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Photographs From The New Frontier: Patrick Wack Journeys To Xinjiang, China

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Xinjiang, the sprawling westernmost province of China, measures over 1.6 million square kilometers; its landscape plays host to snow-capped mountain ranges, arid deserts, dry grasslands and a scattering of lush oases. In 2016 and 2017, Beijing-based photographer Patrick Wack ventured there to capture the province and its people.

Despite boasting a landscape rich in oil, natural gas, and mineral deposits, Xinjiang has seen little of China’s economic growth. Its population, which consists largely of the indigenous Uighurs, a Sunni-Muslim ethnic group, is plagued by religious persecution and poverty. Similarly to Tibet, the province is an autonomous region of China, but its inhabitants remain closely monitored by the country’s intensely secular government. The recent uncovering of ‘vocational training centers’, where religious minority groups and intellectuals are being involuntarily interned, is one such example of attitudes and actions that have become common in what multiple media outlets have named a “police state”.

Venturing to towns along a border that stretches for seven countries, Wack has captured the emotional disquiet of the province. “What I had not anticipated was the feeling of sadness I sensed everywhere I went; the idea that people and land are trapped in something bigger than them and which they cannot escape,” he told TIME Magazine. Notable amongst the images from the series are those of transportation routes; namely China’s Belt and Road Initiative, a $900 billion dollar reimagination of the ancient Silk Road that once wound its way through the region. These images deftly illustrate the rapid development of the province; but juxtaposed against photographs of the people who live in the remote reaches of Xinjiang, could be read as a prescient warning of things to come.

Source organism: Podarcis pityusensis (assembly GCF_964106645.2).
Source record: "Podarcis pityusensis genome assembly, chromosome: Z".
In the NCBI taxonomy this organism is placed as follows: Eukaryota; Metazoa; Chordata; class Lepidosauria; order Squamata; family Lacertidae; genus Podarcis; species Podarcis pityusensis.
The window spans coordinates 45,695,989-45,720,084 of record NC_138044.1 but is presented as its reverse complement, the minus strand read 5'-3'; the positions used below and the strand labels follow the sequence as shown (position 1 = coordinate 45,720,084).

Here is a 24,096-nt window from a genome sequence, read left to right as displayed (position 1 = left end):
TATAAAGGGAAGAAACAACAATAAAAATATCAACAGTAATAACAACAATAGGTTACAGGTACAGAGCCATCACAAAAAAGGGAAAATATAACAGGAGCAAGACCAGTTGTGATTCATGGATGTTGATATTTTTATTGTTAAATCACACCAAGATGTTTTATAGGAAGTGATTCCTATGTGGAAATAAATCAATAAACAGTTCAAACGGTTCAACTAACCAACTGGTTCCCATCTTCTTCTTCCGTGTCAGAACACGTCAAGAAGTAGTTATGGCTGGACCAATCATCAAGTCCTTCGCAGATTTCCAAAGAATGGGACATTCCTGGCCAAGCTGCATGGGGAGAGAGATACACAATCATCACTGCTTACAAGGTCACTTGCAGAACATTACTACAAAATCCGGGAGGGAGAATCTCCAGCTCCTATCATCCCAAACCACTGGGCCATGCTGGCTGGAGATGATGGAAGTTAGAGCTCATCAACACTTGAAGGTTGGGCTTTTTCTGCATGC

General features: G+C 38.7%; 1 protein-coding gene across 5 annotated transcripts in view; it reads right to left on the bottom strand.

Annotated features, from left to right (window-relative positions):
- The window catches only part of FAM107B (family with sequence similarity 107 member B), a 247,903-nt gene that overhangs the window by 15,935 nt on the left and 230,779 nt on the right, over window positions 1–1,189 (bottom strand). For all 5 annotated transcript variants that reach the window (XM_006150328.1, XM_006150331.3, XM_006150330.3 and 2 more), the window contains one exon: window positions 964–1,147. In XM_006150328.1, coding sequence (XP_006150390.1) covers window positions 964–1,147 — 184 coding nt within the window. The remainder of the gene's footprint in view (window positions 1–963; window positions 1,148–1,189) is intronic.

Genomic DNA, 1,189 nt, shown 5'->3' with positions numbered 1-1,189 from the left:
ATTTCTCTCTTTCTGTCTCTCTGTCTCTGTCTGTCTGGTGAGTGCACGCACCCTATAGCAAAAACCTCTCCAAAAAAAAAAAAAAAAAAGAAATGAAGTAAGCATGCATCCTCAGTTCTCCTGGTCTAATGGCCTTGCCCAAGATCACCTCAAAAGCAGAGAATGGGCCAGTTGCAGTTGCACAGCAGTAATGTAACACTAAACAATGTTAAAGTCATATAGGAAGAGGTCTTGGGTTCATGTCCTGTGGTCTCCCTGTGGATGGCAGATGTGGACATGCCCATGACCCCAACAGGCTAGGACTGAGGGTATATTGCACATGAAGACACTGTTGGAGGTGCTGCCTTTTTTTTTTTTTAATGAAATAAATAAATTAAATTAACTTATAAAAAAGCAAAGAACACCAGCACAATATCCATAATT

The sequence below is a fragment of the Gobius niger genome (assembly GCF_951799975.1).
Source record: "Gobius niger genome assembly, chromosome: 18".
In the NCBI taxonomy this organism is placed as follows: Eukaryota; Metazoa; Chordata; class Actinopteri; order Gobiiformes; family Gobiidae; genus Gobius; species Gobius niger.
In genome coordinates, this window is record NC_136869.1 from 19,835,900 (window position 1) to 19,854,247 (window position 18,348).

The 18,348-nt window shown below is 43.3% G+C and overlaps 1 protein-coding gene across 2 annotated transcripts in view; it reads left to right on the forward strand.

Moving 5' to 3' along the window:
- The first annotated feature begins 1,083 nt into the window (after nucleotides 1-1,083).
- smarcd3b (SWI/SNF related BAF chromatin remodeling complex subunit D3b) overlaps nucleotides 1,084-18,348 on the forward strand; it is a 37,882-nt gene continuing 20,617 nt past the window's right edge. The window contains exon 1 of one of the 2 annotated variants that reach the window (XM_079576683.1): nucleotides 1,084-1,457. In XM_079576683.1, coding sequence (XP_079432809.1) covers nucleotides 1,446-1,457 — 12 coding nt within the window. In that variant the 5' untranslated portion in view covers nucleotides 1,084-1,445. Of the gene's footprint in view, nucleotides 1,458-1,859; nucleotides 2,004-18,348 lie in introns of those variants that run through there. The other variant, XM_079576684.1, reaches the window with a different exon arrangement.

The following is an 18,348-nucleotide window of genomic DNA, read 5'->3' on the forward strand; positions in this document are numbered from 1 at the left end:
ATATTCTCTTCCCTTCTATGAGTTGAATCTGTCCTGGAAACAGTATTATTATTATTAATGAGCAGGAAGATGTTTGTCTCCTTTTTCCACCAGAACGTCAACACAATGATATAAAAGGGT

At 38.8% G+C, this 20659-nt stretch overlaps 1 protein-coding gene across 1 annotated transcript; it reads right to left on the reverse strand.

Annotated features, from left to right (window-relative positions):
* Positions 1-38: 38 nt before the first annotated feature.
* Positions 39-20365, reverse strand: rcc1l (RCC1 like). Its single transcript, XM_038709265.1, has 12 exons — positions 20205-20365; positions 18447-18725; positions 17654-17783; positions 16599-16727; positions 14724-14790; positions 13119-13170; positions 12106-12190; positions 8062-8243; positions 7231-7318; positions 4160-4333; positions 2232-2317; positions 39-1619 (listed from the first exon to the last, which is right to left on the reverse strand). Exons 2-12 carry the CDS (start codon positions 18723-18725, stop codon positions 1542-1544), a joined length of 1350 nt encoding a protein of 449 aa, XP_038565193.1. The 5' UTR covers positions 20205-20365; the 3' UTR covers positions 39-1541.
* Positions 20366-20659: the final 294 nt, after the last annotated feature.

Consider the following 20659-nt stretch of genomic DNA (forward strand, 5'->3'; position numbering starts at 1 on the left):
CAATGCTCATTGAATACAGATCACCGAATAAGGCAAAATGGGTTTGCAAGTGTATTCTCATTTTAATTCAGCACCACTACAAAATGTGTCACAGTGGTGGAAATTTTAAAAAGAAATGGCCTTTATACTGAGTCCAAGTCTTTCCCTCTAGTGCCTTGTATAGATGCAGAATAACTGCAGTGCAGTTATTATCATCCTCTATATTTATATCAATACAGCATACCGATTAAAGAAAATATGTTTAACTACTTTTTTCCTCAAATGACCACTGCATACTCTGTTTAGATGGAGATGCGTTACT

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December 2016. Xinjiang province, China. Communist monument in Xinjiang on the road G312 to Hami (also called Kumul) driving from Gansu province. © Patrick Wack

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May 2016. Xinjiang province, China. View of road G314 in China, aka the Karakoram highway, the road linking the western Chinese province of Xinjiang with Pakistan through the Pamir mountains. On the right is the Baishahu lake. A new road should be finished by 2017 to increase trade between the two countries. © Patrick Wack